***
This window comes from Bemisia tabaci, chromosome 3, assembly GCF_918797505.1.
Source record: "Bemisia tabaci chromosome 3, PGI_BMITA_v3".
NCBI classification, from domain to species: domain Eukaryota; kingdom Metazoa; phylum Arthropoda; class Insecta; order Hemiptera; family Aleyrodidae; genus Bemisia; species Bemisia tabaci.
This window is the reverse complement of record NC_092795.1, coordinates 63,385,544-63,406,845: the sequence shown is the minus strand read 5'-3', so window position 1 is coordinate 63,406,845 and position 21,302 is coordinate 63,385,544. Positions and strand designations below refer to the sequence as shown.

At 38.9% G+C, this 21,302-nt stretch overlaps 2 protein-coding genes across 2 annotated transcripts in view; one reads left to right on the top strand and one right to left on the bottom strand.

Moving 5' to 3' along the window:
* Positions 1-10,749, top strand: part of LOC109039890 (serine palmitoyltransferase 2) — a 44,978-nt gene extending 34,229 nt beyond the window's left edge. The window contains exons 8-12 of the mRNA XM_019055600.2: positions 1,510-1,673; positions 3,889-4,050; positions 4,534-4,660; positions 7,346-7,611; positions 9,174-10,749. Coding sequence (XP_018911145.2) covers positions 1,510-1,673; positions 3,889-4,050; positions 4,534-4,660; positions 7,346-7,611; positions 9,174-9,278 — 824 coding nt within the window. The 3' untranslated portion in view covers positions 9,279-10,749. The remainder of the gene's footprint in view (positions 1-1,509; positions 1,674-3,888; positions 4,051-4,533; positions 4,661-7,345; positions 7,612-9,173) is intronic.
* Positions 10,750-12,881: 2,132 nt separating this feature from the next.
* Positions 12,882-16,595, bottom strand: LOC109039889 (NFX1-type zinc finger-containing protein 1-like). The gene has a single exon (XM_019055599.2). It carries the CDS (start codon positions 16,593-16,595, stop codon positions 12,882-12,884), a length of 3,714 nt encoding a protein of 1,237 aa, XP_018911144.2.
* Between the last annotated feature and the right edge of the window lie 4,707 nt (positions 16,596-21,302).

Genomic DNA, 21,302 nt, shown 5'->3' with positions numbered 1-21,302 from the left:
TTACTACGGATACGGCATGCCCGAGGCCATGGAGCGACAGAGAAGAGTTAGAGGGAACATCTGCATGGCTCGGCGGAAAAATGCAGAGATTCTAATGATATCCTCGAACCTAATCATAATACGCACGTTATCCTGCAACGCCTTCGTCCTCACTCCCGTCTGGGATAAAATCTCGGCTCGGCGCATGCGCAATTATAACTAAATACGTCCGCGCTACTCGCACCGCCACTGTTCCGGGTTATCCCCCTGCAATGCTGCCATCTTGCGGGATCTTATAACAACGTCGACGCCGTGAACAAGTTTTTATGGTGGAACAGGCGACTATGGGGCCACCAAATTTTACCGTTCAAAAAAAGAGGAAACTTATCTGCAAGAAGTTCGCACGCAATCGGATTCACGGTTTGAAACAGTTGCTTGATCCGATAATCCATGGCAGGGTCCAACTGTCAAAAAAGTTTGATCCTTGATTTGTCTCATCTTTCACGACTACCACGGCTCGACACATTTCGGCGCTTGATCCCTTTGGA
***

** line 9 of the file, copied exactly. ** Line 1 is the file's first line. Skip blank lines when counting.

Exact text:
* Positions 12,882-16,595, bottom strand: LOC109039889 (NFX1-type zinc finger-containing protein 1-like). The gene has a single exon (XM_019055599.2). It carries the CDS (start codon positions 16,593-16,595, stop codon positions 12,882-12,884), a length of 3,714 nt encoding a protein of 1,237 aa, XP_018911144.2.